I also don’t want to open up about it. I mentioned it slightly to C, A, and B over the weekend. I even acknowledged that he was right when D called me on some old anxious habits (twisting my hair over and over again). But, I’m not ready to admit that I am struggling…again. I’m not ready to admit that after almost a year of relatively okay recovery with only slight bumps here and there, that I feel shaky and weak in my recovery right now. I’m not ready to reach out for support and disappoint everyone who has helped me reach this point. I’m not ready to feel ashamed.

So for now, I will sit and listen to “She Used To Be Mine” on repeat. Thank you Sara Bareilles.

“She’s imperfect, but she tries

She is good, but she lies

She is hard on herself

She is broken and won’t ask for help

She is messy, but she’s kind

She is lonely most of the time

She is all of this mixed up and baked in a beautiful pie

She is gone, but she used to be mine.”


Thought Stopping

I’ve been in a bit of a funk lately.

Call it writer’s block. Call it boredom setting in. Whatever it may be, I’ve found creating a new blog post (on either of my blogs) very difficult.

It shouldn’t be difficult – I have plenty to write about! New workouts, coping skills, fun trips D and I are planning or have already taken. I’ve even got one blog post half written with no idea how to finish it!

So, I decided to break down the wall and just write something. Anything.

Thought stopping.

Thought stopping is a coping skill my therapist in college taught me. It is difficult in that it requires you to be present in your day to day thoughts.

This coping skill was extremely hard for me in the beginning. But, I found myself using it as recently as this morning. So, it can be very useful once you get the hang of it!

Basically, when you have a negative thought about yourself such as, “I feel fat,” you stop. Do not move on to the next thought. Seize that negative thought and redirect it to be positive.

You change, “I feel fat” to “Fat is not a feeling. I feel (anxious, scared, annoyed, etc) and that is leading me to have negative thoughts about myself.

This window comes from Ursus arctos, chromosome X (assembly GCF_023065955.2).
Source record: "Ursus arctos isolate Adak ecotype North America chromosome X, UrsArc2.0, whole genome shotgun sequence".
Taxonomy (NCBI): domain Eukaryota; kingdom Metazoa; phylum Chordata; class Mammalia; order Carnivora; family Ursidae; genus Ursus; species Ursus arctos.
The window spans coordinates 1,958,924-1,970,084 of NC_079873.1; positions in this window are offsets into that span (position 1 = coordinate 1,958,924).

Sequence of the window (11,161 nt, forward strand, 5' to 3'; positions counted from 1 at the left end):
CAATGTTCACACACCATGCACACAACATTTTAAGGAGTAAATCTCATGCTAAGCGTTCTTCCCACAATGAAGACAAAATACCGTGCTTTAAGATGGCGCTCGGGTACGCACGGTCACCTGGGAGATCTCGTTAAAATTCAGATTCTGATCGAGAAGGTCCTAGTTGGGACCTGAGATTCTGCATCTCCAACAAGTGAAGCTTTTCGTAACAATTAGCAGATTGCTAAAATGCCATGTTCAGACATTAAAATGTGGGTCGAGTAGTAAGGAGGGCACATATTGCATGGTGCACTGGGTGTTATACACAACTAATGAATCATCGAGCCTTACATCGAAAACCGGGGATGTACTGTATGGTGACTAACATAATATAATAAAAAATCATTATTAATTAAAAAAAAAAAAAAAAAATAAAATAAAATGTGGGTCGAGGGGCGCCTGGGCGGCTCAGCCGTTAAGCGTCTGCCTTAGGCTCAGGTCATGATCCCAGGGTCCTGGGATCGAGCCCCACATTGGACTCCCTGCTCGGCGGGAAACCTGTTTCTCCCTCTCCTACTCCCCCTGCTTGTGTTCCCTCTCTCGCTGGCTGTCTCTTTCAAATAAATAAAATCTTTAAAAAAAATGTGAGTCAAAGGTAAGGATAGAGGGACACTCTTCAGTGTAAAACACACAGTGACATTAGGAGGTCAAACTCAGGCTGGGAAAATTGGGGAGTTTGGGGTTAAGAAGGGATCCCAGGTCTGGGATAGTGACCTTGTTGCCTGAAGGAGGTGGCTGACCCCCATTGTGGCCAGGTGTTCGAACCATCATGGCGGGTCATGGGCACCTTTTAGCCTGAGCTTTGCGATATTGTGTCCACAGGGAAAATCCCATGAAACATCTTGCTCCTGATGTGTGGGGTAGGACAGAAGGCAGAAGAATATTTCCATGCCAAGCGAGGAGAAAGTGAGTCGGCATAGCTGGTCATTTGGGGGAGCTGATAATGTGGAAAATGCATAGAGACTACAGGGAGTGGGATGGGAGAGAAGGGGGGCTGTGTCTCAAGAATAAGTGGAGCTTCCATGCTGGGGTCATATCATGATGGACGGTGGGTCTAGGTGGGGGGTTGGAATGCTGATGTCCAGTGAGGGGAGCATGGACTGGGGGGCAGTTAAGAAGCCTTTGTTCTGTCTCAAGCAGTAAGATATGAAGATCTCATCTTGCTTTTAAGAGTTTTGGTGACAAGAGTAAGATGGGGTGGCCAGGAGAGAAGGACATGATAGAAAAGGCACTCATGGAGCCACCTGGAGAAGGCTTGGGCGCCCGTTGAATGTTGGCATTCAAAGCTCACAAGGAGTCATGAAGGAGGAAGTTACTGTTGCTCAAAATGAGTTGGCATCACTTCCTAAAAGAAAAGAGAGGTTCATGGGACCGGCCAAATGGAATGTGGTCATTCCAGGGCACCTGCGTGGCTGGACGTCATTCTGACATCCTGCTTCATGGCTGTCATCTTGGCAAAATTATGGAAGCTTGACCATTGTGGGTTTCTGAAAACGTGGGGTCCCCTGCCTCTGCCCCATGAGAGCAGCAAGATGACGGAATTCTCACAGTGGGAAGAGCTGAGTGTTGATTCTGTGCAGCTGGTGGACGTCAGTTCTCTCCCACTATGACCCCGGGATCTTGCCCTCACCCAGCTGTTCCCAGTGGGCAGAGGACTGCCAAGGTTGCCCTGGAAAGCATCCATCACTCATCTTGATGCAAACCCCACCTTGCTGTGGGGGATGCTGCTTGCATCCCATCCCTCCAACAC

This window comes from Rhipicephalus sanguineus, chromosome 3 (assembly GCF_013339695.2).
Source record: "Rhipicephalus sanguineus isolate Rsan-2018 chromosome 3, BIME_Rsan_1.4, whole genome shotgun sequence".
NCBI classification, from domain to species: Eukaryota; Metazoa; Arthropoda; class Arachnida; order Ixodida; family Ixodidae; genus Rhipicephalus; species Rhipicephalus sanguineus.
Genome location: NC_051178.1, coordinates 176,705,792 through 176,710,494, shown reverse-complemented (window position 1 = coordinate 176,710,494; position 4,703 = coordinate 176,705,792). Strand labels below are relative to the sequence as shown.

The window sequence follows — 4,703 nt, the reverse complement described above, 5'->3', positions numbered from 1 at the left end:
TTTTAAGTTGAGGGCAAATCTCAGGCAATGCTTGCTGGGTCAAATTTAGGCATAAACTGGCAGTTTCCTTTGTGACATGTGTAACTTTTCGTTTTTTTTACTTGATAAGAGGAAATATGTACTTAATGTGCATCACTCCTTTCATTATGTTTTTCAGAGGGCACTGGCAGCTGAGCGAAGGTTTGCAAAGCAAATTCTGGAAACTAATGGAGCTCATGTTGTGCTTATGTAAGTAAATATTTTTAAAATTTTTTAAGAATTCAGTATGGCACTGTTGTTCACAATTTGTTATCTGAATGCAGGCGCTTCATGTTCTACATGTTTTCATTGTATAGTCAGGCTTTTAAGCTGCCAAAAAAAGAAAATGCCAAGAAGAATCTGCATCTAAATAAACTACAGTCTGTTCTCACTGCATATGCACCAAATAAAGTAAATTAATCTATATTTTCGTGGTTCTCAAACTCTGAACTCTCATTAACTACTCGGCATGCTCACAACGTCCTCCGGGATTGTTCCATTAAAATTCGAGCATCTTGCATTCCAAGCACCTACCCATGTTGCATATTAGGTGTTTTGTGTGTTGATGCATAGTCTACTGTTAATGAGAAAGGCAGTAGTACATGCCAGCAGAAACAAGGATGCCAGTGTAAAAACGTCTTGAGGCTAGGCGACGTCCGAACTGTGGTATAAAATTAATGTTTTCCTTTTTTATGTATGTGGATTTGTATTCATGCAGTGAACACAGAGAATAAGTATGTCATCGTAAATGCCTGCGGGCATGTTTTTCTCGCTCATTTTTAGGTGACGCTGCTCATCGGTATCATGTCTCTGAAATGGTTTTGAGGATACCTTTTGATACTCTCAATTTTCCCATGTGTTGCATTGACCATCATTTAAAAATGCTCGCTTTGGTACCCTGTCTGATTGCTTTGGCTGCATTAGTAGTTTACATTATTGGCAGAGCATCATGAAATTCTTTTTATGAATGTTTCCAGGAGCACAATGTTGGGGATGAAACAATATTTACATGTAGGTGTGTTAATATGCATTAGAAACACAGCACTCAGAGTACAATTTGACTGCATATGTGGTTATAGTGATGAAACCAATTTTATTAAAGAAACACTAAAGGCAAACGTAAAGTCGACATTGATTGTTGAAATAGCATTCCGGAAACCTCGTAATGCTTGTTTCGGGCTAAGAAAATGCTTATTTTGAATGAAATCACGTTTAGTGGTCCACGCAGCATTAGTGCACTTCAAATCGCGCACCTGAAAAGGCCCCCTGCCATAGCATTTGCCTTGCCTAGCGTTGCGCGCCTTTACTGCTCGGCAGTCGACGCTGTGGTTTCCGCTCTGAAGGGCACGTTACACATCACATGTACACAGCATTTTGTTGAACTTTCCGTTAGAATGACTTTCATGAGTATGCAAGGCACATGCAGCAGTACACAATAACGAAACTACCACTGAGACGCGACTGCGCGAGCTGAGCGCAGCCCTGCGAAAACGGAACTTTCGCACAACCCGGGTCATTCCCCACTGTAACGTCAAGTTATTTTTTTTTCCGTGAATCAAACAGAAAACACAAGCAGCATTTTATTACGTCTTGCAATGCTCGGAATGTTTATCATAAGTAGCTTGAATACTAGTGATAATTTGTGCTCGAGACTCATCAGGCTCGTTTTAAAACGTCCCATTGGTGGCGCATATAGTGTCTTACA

You change, “If I eat _____ I will get fat” to “It is not logical that _____ will make me fat. I need a healthy, balanced diet in order to survive and recover. Eating _____ will help me reach that goal.”

You change, “My friends haven’t talked to me today, so they must not care about me” to “My friends have lives and jobs and they are busy. When they get a chance, they will reach out to me.”

See, I told you it’s hard. But, it is possible!

Each time you thought stop, you are using logic to counteract the irrational thoughts that pop into your mind. These are usually thoughts that you don’t actively think about – they usually passively come into your brain. Once they do, they leave you stuck, one thought leads to another and you are on a downward spiral. By seizing that first negative thought, you are redirecting that spiral, making those next few thoughts more positive and logically sound.

Thought stopping has played a huge role in my recovery. It has helped me challenge both ED thoughts and OCD thoughts. It has helped me break free of those thoughts that send me to my downward spiral. But, it takes lots of time, practice, and patience.

So, here is my challenge: Be present in your thoughts today. Try to redirect just one negative, irrational thought into something more positive and logical. See how you feel. Be patient with yourself and practice everyday! If you have any thoughts, questions, or comments, feel free to ask! 🙂

“The ability to be present in the moment is a major component of mental wellness.” – Abraham Maslow